Ecuador: The Paradigm of Sumak Kawsay Good Living and the Eradication of Extreme Poverty

Ecuador: The Paradigm of Sumak Kawsay Good Living and the Eradication of Extreme Poverty

Cecilia VacaCecilia Vaca Jones

In Ecuador income poverty has dropped by 15.1 percentage points from December, 2006 to December, 2014. This means that over one million people have overcome their poverty situations. To what strategies can this achievement be ascribed?

Firstly, the adoption of the Sumak Kawsay Good Living as Ecuador’s development model fostered the approval of the Constitution in 2008, which radically transformed and rebuilt the legal, politic, and economic structure of the country. The programmatic focuses of the country to attain Good Living are defined within this new regulatory framework, by breaking up with traditional concepts concerning the classification of fundamental rights and promoting the creation of our own structure, consisting of the rights to good living, those of priority attention people and groups, the rights of communities, towns and citizenships, the rights to participation, the rights to freedom, the rights of nature, and the rights to protection.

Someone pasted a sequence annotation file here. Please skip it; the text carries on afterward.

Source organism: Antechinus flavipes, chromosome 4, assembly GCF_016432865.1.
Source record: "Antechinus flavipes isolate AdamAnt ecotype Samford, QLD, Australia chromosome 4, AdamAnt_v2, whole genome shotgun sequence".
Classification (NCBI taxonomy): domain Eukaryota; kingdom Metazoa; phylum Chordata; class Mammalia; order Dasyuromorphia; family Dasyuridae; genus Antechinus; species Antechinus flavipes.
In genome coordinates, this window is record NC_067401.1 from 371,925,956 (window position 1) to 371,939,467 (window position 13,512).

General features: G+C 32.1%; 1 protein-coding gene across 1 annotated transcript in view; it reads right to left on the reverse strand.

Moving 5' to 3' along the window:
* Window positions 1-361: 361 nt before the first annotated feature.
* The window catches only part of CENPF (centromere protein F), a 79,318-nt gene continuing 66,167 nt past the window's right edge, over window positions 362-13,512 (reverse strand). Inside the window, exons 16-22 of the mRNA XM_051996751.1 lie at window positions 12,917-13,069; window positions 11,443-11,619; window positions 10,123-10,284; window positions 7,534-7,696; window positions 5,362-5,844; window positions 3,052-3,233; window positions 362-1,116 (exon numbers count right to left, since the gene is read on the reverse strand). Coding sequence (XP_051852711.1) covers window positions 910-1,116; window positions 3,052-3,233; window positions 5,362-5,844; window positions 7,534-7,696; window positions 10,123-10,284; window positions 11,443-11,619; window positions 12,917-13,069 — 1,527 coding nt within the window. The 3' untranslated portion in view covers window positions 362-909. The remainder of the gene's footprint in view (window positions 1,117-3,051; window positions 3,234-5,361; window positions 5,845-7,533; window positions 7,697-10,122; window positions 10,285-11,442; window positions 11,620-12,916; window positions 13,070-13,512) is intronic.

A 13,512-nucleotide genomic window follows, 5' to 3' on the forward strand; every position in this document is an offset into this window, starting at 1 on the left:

Secondly, the expression and enforceability of such rights through services, programmes, institutions, policies, and regulations have entailed an extension of the coverage, especially with regard to healthcare and educational services, with the objective to enhance capabilities and to generate opportunities for the whole population. Thus, healthcare services have been increasing from 16 to 43millions during the 2006-2014 period. In 2014 the net attendance ratio for basic general education went from 91.2% to 96.20%, thus becoming almost universal. During the same year the net attendance ratio in high schools went from 47.9% to 65.0%.

Thirdly, the sustained growth of investments in the social sector has been a crucial factor in bringing about this change. Before 2007, the country was overwhelmed by the payment of external debt and by the unfair contracts related to oil investments. Until 2006 the payment of the external debt amounted to 9% of the GDP,whereas social expenditure hardly reached 4% of the GDP. In 2007 the National Government, following a successful renegotiation of external debt, considerably raised tax returns and the recovery of oil surpluses, thus actually reversing this situation, and dramatically increased social investments. To quote some examples we may mention the increase of the budget on health which, in the year 2000, was equal to USD 8,558,743.10 and,in 2014, to USD 695,368,520.38, which is tantamount to a variation of  8025% during the mentioned period. Something similar is occurring in the educational sector, whose budget in 2000 was equal to USD 1,674,215.48 and, in 2014, to USD 728,557,212.52. If we take into account the budget on the whole social sector during the same period, it started with USD 33,920,242.59 and we closed the year 2014 with an overall budget of USD 1,827,212,230.63.